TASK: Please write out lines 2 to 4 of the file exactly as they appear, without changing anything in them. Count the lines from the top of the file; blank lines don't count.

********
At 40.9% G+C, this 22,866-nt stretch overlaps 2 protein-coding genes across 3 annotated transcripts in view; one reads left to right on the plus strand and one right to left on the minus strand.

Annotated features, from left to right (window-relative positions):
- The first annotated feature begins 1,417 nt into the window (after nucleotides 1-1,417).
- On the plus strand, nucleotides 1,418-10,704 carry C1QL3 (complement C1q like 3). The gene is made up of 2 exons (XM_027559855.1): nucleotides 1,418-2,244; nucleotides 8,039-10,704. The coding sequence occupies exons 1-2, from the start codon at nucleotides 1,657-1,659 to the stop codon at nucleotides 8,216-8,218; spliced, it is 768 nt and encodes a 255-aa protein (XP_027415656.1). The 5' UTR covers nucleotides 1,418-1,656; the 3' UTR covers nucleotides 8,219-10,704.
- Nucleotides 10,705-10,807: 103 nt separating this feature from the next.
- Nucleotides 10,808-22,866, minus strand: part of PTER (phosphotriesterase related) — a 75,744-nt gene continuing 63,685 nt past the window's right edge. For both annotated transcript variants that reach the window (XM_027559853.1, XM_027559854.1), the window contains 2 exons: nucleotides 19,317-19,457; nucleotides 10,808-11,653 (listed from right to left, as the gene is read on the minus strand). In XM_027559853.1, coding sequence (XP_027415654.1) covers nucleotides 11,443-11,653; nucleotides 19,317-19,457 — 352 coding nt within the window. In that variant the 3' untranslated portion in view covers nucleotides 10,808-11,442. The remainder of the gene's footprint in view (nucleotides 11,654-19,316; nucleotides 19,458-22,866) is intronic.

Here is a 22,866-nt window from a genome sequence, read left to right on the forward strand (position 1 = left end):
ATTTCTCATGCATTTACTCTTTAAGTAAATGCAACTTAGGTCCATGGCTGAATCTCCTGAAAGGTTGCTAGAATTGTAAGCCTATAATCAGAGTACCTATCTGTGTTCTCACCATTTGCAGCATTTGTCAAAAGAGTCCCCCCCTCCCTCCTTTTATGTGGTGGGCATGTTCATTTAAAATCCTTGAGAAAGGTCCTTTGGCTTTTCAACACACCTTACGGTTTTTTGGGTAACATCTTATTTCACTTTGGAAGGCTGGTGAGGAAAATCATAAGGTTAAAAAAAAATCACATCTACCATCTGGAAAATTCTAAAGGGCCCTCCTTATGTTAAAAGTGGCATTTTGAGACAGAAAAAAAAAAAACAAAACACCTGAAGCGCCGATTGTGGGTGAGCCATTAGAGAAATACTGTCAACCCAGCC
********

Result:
Annotated features, from left to right (window-relative positions):
- The first annotated feature begins 1,417 nt into the window (after nucleotides 1-1,417).
- On the plus strand, nucleotides 1,418-10,704 carry C1QL3 (complement C1q like 3). The gene is made up of 2 exons (XM_027559855.1): nucleotides 1,418-2,244; nucleotides 8,039-10,704. The coding sequence occupies exons 1-2, from the start codon at nucleotides 1,657-1,659 to the stop codon at nucleotides 8,216-8,218; spliced, it is 768 nt and encodes a 255-aa protein (XP_027415656.1). The 5' UTR covers nucleotides 1,418-1,656; the 3' UTR covers nucleotides 8,219-10,704.